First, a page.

Foundation grantmaking focuses on four major program areas.
These programs touch upon a number of major issues.
Each grantmaking program also works within clearly stated geographic parameters or regions.
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This renewal grant provides support to Mott Community College for the Teen Creating Economic Opportunity Initiative, which offers a seven-week entrepreneurial learning and leadership experience for 45 disadvantaged youth between the ages of 14-18. The objectives of the program are to: 1) provide participants with the competencies needed to operate a business, including business plan development; 2) offer youth additional skill-building opportunities through mentorships and job shadowing; 3) help students develop a Higher Education Career Pathway plan; and 4) pilot a special program track dedicated to encouraging entrepreneurship around applied technology and manufacturing. Upon completion, fifteen participants will be eligible to receive $1,000 of venture capital seed money to launch their enterprise.
The Flint STRIVE program provides employment training, placement, and support to difficult-to-serve Flint area residents seeking entry-level jobs in a variety of sectors. As a replication of the East Harlem Employment Service's workforce training program, Flint STRIVE prepares participants for the workforce through a 19-day intensive workshop that emphasizes the attitudinal prerequisites for successful entry-level employment. This renewal grant will allow Flint STRIVE to train, graduate, and find employment for approximately 275 new clients in 2014 and provide follow-up support services to all existing clients.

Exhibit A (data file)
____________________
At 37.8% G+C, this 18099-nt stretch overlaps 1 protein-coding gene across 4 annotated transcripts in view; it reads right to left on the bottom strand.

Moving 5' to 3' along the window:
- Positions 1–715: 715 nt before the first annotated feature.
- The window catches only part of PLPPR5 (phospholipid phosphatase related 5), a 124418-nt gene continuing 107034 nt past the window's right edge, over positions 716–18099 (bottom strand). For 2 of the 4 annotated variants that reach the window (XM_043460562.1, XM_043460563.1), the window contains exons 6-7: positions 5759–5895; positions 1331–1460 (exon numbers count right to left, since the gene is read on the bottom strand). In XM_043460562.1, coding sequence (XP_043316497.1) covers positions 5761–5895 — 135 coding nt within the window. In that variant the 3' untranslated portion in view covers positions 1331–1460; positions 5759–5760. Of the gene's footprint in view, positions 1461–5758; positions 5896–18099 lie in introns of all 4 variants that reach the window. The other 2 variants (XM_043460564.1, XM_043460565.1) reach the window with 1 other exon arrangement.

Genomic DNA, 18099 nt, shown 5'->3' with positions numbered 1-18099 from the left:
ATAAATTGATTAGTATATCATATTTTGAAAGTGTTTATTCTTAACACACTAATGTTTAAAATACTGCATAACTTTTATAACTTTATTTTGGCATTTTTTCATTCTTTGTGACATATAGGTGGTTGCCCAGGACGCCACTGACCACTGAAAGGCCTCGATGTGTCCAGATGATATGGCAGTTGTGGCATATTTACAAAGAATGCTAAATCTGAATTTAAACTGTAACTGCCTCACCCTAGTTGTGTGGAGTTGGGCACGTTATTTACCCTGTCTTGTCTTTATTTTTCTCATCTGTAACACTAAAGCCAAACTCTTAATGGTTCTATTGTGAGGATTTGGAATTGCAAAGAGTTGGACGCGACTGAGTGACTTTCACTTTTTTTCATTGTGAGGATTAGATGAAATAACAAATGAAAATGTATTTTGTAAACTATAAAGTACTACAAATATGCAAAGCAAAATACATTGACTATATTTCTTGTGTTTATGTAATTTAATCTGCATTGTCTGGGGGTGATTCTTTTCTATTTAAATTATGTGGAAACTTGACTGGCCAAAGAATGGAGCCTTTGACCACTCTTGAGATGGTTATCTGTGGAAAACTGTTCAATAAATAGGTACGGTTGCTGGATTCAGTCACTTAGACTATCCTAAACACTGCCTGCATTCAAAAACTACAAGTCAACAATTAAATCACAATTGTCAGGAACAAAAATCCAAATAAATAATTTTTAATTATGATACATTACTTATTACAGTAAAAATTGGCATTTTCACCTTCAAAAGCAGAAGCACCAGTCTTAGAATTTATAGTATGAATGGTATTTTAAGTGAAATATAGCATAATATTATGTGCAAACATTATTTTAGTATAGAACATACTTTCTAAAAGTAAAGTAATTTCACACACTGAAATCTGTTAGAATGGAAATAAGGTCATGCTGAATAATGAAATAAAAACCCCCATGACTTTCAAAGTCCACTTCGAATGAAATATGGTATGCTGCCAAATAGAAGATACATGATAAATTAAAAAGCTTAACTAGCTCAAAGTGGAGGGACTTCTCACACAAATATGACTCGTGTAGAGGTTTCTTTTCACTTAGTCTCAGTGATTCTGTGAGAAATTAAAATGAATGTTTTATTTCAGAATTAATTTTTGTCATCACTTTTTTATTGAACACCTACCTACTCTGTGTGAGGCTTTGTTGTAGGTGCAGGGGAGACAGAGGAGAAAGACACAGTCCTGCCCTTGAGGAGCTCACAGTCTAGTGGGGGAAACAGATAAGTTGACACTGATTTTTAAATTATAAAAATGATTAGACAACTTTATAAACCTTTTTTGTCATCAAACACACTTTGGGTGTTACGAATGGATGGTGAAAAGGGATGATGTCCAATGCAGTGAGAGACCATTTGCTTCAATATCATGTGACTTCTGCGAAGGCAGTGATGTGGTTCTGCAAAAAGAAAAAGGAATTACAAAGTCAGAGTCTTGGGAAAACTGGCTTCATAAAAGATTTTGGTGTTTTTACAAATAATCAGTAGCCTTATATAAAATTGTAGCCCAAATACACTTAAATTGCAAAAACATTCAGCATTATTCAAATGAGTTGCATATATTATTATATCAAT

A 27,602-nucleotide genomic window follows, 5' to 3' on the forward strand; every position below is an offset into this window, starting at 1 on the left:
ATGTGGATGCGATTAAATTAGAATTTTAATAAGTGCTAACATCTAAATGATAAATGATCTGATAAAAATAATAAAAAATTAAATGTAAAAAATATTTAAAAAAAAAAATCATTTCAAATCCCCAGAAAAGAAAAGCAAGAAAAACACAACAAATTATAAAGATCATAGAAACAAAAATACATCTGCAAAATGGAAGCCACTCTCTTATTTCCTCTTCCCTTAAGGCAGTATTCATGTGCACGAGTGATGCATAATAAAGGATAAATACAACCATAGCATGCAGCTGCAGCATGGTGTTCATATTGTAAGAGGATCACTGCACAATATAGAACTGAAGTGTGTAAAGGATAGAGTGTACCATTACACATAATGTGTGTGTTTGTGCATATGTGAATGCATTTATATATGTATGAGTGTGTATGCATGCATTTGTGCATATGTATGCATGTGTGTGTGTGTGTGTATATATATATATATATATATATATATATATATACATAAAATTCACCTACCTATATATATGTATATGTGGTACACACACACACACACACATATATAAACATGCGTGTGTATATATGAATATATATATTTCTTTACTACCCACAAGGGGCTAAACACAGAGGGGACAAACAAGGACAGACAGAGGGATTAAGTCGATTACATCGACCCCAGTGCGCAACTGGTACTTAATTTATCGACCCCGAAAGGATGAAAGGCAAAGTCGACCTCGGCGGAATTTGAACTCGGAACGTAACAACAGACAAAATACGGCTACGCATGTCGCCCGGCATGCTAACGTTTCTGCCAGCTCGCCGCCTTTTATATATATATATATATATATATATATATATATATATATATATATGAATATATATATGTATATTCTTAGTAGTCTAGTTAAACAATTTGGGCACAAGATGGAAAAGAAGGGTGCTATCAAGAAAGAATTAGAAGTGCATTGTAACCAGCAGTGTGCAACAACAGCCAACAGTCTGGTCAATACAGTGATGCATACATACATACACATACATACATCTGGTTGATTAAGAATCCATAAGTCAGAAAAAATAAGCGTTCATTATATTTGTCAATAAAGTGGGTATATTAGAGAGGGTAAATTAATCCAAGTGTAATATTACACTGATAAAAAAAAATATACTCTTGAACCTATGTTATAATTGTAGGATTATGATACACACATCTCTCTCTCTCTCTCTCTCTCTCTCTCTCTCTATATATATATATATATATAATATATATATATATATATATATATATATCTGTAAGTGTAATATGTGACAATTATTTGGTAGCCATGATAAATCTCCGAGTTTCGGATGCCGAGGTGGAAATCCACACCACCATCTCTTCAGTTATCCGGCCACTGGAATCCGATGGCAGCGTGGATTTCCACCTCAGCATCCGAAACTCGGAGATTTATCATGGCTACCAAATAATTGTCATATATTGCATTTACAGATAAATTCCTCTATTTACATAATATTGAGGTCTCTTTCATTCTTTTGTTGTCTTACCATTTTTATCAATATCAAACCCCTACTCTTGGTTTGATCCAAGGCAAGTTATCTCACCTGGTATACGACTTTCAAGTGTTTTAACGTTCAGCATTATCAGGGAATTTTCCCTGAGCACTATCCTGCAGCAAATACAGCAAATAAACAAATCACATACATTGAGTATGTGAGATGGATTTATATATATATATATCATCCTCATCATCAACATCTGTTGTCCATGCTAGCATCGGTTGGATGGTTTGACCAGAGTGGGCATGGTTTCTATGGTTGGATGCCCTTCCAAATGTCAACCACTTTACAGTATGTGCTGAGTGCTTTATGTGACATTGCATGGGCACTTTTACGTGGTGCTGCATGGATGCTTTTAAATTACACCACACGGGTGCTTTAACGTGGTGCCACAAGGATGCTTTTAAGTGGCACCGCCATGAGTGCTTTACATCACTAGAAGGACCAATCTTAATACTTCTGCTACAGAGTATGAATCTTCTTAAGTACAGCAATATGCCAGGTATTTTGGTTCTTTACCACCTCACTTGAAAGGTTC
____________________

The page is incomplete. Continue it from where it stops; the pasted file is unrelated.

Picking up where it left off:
The Sector Skills Academy, a project of the Aspen Institute, will expand the ranks of practitioners who are knowledgeable about sectoral employment strategies and want to become leaders in their field. Individuals from a variety of institutional settings will participate in this eighth class. The academy will draw upon the experiences of leading sectoral practitioners who have direct knowledge of a wide range of approaches to effecting change that will benefit low-income workers. Through a curriculum based on structured, experiential, and group learning, participants will gain the skills to lead the sector field as it expands in breadth, scope, and impact.
Eduployment: Creating Opportunity Policies for America's Youth
The Mott Foundation has long believed that employment is an important pathway out of poverty. To that end, the Foundation supports programs, initiatives and partnerships around the United States that seek to help low-income, low-skilled workers overcome their barriers to employment, enter the labor market and increase their earnings over time. Grantmaking includes funding for educational initiatives, particularly at the community college level, that help people gain the knowledge, skills and experience that employers are looking for.
Grantmaking is done primarily through Mott’s Expanding Economic Opportunity program area. Related funding through the Flint Area program targets the Foundation’s home community of Flint, Michigan.
By KYLE CALDWELL, Pathways Out of Poverty program director | June 10, 2014
Common sense tells us that a caring adult helping to develop opportunities for youth to learn and earn can help them succeed in life. Now the data affirms statistically, what we believe instinctively.